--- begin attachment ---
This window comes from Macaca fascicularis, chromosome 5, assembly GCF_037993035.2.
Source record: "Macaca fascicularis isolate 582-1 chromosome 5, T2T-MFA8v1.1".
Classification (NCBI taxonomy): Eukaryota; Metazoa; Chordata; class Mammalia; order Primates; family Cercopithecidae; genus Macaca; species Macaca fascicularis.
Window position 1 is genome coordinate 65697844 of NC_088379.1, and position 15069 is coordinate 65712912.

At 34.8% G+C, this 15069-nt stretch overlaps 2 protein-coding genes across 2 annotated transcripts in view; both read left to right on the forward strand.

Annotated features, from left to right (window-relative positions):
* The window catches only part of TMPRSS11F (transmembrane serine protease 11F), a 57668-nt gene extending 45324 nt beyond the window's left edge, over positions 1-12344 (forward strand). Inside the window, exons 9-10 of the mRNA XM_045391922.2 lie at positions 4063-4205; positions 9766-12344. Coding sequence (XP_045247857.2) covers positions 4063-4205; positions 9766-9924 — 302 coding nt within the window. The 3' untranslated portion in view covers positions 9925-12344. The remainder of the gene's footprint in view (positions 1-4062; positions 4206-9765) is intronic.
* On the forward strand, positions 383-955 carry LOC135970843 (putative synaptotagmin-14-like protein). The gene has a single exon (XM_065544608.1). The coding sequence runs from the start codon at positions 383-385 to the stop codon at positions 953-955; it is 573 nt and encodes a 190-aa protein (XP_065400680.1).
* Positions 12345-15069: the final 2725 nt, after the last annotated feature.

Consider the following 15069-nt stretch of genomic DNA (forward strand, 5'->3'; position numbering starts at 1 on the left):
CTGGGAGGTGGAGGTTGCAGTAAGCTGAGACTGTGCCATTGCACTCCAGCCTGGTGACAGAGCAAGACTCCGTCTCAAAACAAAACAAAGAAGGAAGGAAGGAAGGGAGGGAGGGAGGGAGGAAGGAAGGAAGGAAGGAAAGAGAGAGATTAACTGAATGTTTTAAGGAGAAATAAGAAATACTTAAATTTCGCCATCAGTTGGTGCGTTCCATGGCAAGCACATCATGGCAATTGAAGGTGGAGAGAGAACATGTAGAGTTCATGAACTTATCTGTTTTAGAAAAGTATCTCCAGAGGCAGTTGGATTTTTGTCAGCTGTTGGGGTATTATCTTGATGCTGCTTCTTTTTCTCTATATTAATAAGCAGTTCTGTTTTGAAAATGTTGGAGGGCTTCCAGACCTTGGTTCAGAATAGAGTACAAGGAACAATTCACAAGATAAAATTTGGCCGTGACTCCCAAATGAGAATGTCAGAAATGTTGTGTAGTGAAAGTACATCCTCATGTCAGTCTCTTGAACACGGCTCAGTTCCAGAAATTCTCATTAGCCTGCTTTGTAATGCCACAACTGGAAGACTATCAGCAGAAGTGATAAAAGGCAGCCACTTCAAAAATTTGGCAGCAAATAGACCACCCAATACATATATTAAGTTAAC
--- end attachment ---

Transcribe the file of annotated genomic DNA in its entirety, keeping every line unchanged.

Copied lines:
This window comes from Macaca fascicularis, chromosome 5, assembly GCF_037993035.2.
Source record: "Macaca fascicularis isolate 582-1 chromosome 5, T2T-MFA8v1.1".
Classification (NCBI taxonomy): Eukaryota; Metazoa; Chordata; class Mammalia; order Primates; family Cercopithecidae; genus Macaca; species Macaca fascicularis.
Window position 1 is genome coordinate 65697844 of NC_088379.1, and position 15069 is coordinate 65712912.

At 34.8% G+C, this 15069-nt stretch overlaps 2 protein-coding genes across 2 annotated transcripts in view; both read left to right on the forward strand.

Annotated features, from left to right (window-relative positions):
* The window catches only part of TMPRSS11F (transmembrane serine protease 11F), a 57668-nt gene extending 45324 nt beyond the window's left edge, over positions 1-12344 (forward strand). Inside the window, exons 9-10 of the mRNA XM_045391922.2 lie at positions 4063-4205; positions 9766-12344. Coding sequence (XP_045247857.2) covers positions 4063-4205; positions 9766-9924 — 302 coding nt within the window. The 3' untranslated portion in view covers positions 9925-12344. The remainder of the gene's footprint in view (positions 1-4062; positions 4206-9765) is intronic.
* On the forward strand, positions 383-955 carry LOC135970843 (putative synaptotagmin-14-like protein). The gene has a single exon (XM_065544608.1). The coding sequence runs from the start codon at positions 383-385 to the stop codon at positions 953-955; it is 573 nt and encodes a 190-aa protein (XP_065400680.1).
* Positions 12345-15069: the final 2725 nt, after the last annotated feature.

Consider the following 15069-nt stretch of genomic DNA (forward strand, 5'->3'; position numbering starts at 1 on the left):
CTGGGAGGTGGAGGTTGCAGTAAGCTGAGACTGTGCCATTGCACTCCAGCCTGGTGACAGAGCAAGACTCCGTCTCAAAACAAAACAAAGAAGGAAGGAAGGAAGGGAGGGAGGGAGGGAGGAAGGAAGGAAGGAAGGAAAGAGAGAGATTAACTGAATGTTTTAAGGAGAAATAAGAAATACTTAAATTTCGCCATCAGTTGGTGCGTTCCATGGCAAGCACATCATGGCAATTGAAGGTGGAGAGAGAACATGTAGAGTTCATGAACTTATCTGTTTTAGAAAAGTATCTCCAGAGGCAGTTGGATTTTTGTCAGCTGTTGGGGTATTATCTTGATGCTGCTTCTTTTTCTCTATATTAATAAGCAGTTCTGTTTTGAAAATGTTGGAGGGCTTCCAGACCTTGGTTCAGAATAGAGTACAAGGAACAATTCACAAGATAAAATTTGGCCGTGACTCCCAAATGAGAATGTCAGAAATGTTGTGTAGTGAAAGTACATCCTCATGTCAGTCTCTTGAACACGGCTCAGTTCCAGAAATTCTCATTAGCCTGCTTTGTAATGCCACAACTGGAAGACTATCAGCAGAAGTGATAAAAGGCAGCCACTTCAAAAATTTGGCAGCAAATAGACCACCCAATACATATATTAAGTTAAC